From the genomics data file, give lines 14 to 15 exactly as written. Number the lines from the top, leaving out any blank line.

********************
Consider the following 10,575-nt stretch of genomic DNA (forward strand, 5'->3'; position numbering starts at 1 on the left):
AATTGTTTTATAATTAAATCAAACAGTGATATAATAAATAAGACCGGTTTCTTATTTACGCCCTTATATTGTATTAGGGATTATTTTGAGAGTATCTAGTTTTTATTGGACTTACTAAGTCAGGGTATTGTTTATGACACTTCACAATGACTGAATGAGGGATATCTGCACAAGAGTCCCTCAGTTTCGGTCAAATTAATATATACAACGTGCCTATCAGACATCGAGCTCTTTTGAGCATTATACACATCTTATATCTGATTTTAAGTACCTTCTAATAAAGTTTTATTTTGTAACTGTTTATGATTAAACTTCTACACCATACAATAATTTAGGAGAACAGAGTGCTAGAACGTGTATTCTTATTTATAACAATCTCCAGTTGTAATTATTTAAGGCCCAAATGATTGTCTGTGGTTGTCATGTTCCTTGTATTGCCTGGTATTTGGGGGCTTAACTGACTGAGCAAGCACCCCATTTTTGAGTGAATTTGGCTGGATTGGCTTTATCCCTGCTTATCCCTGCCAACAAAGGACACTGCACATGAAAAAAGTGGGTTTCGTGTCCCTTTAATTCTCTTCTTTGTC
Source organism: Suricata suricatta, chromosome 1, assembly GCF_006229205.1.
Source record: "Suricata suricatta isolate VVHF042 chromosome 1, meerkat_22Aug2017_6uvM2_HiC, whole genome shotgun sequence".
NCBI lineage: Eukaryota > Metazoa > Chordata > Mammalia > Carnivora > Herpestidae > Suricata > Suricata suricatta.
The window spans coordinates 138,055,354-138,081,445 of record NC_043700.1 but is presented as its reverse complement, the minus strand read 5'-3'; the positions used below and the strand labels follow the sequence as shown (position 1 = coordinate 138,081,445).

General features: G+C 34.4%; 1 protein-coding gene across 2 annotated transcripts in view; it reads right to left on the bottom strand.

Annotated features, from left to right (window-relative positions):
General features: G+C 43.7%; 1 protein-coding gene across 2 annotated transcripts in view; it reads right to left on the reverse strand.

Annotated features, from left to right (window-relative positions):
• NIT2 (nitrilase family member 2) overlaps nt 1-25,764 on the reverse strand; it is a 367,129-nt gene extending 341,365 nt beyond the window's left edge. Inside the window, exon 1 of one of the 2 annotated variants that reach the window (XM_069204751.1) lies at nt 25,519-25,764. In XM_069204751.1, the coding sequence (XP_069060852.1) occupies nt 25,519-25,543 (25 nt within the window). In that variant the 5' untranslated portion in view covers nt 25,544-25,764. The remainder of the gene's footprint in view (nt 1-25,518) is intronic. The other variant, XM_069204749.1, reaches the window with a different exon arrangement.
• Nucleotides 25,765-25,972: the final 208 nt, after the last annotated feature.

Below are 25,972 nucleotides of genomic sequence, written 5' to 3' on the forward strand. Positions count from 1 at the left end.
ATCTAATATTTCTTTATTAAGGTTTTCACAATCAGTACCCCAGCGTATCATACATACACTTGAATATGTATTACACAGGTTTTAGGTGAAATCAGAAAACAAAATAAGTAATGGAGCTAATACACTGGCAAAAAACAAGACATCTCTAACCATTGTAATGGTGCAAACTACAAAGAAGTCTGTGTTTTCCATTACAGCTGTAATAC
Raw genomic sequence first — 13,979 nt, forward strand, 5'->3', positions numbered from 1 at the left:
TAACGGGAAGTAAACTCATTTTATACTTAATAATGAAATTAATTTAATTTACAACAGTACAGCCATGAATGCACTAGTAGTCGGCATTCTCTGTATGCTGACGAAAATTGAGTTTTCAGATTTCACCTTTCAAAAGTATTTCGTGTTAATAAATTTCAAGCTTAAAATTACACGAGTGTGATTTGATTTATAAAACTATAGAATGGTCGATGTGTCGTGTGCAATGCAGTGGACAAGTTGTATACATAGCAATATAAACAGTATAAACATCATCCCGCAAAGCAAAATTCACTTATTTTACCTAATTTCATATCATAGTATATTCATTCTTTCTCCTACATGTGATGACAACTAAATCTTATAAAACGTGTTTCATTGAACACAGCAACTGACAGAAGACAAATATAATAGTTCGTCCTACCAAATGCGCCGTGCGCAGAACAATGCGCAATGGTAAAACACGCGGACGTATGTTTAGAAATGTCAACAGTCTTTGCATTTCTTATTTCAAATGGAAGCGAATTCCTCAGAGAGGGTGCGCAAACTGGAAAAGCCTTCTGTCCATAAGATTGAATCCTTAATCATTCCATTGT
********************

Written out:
ATCTAATATTTCTTTATTAAGGTTTTCACAATCAGTACCCCAGCGTATCATACATACACTTGAATATGTATTACACAGGTTTTAGGTGAAATCAGAAAACAAAATAAGTAATGGAGCTAATACACTGGCAAAAAACAAGACATCTCTAACCATTGTAATGGTGCAAACTACAAAGAAGTCTGTGTTTTCCATTACAGCTGTAATAC
Raw genomic sequence first — 13,979 nt, forward strand, 5'->3', positions numbered from 1 at the left: